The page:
Research revealed not only fortification walls and simple dwelling structures, but also terraced gardens that were irrigated through sophisticated systems with run-off rainwater to enable the cultivation of grain.
University of Kentucky Professor Brent Seales and his team have further unlocked writings in the ancient En-Gedi scroll — the first severely damaged, ink-based scroll to be unrolled and identified noninvasively.
Researchers from the University of York have helped to solve an archaeological dispute – confirming that Neanderthals were responsible for producing tools and artefacts previously argued by some to be exclusively in the realm of modern human cognitive abilities.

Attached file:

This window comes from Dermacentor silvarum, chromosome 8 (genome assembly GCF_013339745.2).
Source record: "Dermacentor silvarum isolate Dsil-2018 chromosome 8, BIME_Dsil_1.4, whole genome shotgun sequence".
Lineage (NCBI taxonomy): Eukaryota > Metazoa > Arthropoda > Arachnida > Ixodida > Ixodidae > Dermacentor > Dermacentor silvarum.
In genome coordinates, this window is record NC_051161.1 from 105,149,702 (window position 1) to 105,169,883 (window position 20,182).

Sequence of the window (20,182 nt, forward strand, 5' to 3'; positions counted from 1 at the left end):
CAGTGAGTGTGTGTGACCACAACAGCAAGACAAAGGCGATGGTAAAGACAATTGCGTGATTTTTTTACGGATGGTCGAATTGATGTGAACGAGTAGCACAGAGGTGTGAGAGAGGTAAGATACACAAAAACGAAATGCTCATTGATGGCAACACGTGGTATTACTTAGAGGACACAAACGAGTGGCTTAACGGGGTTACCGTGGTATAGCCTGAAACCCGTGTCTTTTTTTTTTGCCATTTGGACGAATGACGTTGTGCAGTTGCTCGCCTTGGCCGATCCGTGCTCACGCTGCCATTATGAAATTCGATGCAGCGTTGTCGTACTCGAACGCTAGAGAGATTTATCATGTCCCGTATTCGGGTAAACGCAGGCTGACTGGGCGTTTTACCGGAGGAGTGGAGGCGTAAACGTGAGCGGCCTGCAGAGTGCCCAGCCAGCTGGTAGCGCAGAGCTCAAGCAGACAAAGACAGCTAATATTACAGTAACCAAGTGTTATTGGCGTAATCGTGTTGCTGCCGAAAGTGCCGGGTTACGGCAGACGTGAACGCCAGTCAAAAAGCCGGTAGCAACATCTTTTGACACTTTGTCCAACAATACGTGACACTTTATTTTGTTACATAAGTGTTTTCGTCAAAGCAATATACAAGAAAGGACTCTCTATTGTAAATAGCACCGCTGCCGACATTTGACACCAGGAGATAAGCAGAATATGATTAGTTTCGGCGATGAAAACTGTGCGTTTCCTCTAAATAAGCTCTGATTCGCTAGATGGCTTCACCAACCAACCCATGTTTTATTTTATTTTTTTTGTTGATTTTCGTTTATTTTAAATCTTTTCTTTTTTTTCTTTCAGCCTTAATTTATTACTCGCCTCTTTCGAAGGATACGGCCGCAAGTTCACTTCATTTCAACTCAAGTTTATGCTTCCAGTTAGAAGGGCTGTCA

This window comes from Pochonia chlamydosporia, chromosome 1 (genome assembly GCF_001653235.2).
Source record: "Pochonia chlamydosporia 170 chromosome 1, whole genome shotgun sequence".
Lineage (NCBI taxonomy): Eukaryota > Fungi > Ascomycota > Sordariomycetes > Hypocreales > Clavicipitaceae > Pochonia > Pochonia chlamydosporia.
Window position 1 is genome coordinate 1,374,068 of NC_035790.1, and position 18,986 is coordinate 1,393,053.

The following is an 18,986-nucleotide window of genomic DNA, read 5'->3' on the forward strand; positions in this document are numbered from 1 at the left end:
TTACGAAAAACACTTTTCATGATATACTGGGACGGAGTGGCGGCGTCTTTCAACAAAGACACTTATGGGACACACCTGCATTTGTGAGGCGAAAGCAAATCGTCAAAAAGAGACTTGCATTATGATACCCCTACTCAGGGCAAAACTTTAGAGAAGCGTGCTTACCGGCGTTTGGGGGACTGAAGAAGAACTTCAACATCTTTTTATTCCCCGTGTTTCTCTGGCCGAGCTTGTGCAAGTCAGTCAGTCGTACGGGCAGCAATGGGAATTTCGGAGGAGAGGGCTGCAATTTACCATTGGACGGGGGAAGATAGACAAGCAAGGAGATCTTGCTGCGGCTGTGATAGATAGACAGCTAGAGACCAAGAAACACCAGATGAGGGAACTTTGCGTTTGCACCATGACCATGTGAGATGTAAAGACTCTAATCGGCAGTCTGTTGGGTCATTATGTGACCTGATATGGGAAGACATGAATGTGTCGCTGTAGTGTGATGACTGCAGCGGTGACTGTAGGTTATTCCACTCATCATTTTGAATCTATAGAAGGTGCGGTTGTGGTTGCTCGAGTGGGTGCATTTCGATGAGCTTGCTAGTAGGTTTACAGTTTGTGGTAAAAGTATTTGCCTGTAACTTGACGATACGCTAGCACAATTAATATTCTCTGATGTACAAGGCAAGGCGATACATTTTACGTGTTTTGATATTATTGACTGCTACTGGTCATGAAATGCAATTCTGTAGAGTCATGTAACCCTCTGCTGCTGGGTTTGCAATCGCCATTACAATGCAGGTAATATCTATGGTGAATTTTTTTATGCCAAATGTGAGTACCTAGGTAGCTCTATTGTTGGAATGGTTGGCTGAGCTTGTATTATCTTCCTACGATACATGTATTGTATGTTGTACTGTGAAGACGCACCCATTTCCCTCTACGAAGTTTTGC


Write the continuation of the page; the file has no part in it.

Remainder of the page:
Recent research by GUARD Archaeology into Iron Age settlement patterns in Galloway raises the question of whether the right perspective has been taken when trying to make sense of Iron Age settlement patterns across Scotland.
A significant assemblage of Roman pottery, metalwork and metalworking debris from a series of pits and ditches sheds new light upon life during the early stages of settlement outside a Roman fort in central Scotland.